Tuesday’s wintry weather held up the buses that transport kids to Sacandaga Elementary School, but Mittens the Elf got there with no trouble at all.
He was peeking out from behind a poster in Marjorie Marmuscak’s second-grade classroom when students began filtering in. Nobody noticed him at first.
There was worried talk.
“My Elf on the Shelf, which is really close to here, came back, which Mittens didn’t,” said Angelleena Butler as she scanned the room with disappointment.
“Maybe he needs a break,” speculated Eva Washburn.
But not long after, a letter was discovered tucked in with the hand puppets on the window ledge. It was written in Mittens’ signature red script.
“Mittens is still here!” Angelleena cried, peeking at the letter.
The search resumed in earnest.
This is the second year Mittens has visited the second-grade classroom during the month of December.
“It’s a lot of fun,” Marmuscak said. “Christmastime, it’s very hard to keep focus, and this gives them something to look forward to each day.”
The students were told the elf is a scout sent from the North Pole to help Santa Claus find out who is naughty and who is nice. The concept came from the popular children’s picture book “The Elf on the Shelf: A Christmas Tradition,” written by Carol Aebersold and Chanda Bell.
According to the book, when an elf is given a name, it receives Christmas magic and can fly to the North Pole each night to tell Santa about all of the day’s adventures. Each morning, the elf returns to those who named it and perches in a different place to watch the goings-on.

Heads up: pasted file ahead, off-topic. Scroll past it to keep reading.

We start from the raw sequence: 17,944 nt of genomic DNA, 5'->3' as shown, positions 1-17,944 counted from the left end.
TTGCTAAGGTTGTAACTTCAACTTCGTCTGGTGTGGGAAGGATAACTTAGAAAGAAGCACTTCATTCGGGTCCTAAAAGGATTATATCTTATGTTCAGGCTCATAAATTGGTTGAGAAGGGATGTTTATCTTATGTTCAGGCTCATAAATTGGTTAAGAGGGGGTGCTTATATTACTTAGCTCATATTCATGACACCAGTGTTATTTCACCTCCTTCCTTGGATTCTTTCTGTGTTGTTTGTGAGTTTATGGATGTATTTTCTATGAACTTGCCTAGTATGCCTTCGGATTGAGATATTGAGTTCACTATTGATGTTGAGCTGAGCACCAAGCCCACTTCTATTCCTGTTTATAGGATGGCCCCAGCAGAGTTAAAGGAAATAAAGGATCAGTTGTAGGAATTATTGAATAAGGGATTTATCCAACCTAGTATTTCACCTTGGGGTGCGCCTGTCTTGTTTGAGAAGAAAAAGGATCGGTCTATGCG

“He likes to hide on cliffs, basically, so people can’t get him,” said second-grade student Erin Smith, as she pointed to hard-to-reach places around the classroom where Mittens had been discovered. “He goes to Santa Claus and he reports how all of us are being good.”
Erin said the class has been pretty well behaved this month.
“We’re still working on the talking and how we control our voices,” she admitted.
The students have kept busy writing letters to the elf and reading the correspondence they get in return. They’ve also made their own paper elves to keep Mittens company.
According to correspondence signed by Mittens, the weekend snowstorm blew the elf off course and he landed in Brazil. Monday he wound up at Mount Rushmore before returning to Sacandaga Elementary.
Marmuscak’s students are charting Mittens’ travels on a map and learning about the places he’s been.
Snow was falling steadily Tuesday morning, but the kids didn’t think it would cause travel difficulties for their elf when he ventured north to consult with Santa.
“He only goes to the North Pole at night. Santa uses the magic alphabetically, so not all the elves go at the same time,” Angelleena explained.